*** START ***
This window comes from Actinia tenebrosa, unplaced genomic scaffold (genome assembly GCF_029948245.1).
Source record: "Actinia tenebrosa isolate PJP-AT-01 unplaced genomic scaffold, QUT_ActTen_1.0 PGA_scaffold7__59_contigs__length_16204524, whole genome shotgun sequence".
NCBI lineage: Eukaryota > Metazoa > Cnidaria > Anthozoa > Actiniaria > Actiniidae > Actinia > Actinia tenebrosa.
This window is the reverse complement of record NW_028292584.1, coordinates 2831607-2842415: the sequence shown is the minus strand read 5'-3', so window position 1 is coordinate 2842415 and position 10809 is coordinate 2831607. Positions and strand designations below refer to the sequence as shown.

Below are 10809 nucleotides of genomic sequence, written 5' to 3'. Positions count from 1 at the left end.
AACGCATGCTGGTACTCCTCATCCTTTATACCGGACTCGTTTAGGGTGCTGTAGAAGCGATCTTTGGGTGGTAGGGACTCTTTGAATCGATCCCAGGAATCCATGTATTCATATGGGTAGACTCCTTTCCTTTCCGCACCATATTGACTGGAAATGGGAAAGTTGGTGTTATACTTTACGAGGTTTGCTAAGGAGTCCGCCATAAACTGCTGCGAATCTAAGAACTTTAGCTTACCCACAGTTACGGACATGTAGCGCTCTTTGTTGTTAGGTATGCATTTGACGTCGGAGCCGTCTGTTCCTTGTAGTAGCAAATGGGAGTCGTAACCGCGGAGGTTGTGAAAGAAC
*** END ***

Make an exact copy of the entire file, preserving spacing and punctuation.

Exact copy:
This window comes from Actinia tenebrosa, unplaced genomic scaffold (genome assembly GCF_029948245.1).
Source record: "Actinia tenebrosa isolate PJP-AT-01 unplaced genomic scaffold, QUT_ActTen_1.0 PGA_scaffold7__59_contigs__length_16204524, whole genome shotgun sequence".
NCBI lineage: Eukaryota > Metazoa > Cnidaria > Anthozoa > Actiniaria > Actiniidae > Actinia > Actinia tenebrosa.
This window is the reverse complement of record NW_028292584.1, coordinates 2831607-2842415: the sequence shown is the minus strand read 5'-3', so window position 1 is coordinate 2842415 and position 10809 is coordinate 2831607. Positions and strand designations below refer to the sequence as shown.

Below are 10809 nucleotides of genomic sequence, written 5' to 3'. Positions count from 1 at the left end.
AACGCATGCTGGTACTCCTCATCCTTTATACCGGACTCGTTTAGGGTGCTGTAGAAGCGATCTTTGGGTGGTAGGGACTCTTTGAATCGATCCCAGGAATCCATGTATTCATATGGGTAGACTCCTTTCCTTTCCGCACCATATTGACTGGAAATGGGAAAGTTGGTGTTATACTTTACGAGGTTTGCTAAGGAGTCCGCCATAAACTGCTGCGAATCTAAGAACTTTAGCTTACCCACAGTTACGGACATGTAGCGCTCTTTGTTGTTAGGTATGCATTTGACGTCGGAGCCGTCTGTTCCTTGTAGTAGCAAATGGGAGTCGTAACCGCGGAGGTTGTGAAAGAAC